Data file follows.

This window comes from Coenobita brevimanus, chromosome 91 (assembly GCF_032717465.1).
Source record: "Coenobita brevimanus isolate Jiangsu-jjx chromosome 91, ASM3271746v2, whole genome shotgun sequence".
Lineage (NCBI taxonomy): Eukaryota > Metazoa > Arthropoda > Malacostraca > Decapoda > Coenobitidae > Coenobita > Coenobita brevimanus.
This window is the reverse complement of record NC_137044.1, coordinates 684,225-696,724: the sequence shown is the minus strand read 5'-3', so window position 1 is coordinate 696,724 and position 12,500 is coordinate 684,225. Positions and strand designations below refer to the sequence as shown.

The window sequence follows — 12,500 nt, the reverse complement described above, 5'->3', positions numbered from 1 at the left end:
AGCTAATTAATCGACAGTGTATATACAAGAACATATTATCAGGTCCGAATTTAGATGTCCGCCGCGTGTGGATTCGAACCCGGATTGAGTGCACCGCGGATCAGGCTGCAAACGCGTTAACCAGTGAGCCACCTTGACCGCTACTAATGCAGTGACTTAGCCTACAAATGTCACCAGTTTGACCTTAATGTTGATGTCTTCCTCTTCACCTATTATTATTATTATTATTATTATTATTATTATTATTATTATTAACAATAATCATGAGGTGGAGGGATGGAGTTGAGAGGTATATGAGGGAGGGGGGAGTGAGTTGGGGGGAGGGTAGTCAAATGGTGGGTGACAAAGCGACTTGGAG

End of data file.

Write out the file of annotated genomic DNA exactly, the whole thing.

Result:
This window comes from Coenobita brevimanus, chromosome 91 (assembly GCF_032717465.1).
Source record: "Coenobita brevimanus isolate Jiangsu-jjx chromosome 91, ASM3271746v2, whole genome shotgun sequence".
Lineage (NCBI taxonomy): Eukaryota > Metazoa > Arthropoda > Malacostraca > Decapoda > Coenobitidae > Coenobita > Coenobita brevimanus.
This window is the reverse complement of record NC_137044.1, coordinates 684,225-696,724: the sequence shown is the minus strand read 5'-3', so window position 1 is coordinate 696,724 and position 12,500 is coordinate 684,225. Positions and strand designations below refer to the sequence as shown.

The window sequence follows — 12,500 nt, the reverse complement described above, 5'->3', positions numbered from 1 at the left end:
AGCTAATTAATCGACAGTGTATATACAAGAACATATTATCAGGTCCGAATTTAGATGTCCGCCGCGTGTGGATTCGAACCCGGATTGAGTGCACCGCGGATCAGGCTGCAAACGCGTTAACCAGTGAGCCACCTTGACCGCTACTAATGCAGTGACTTAGCCTACAAATGTCACCAGTTTGACCTTAATGTTGATGTCTTCCTCTTCACCTATTATTATTATTATTATTATTATTATTATTATTATTATTATTAACAATAATCATGAGGTGGAGGGATGGAGTTGAGAGGTATATGAGGGAGGGGGGAGTGAGTTGGGGGGAGGGTAGTCAAATGGTGGGTGACAAAGCGACTTGGAG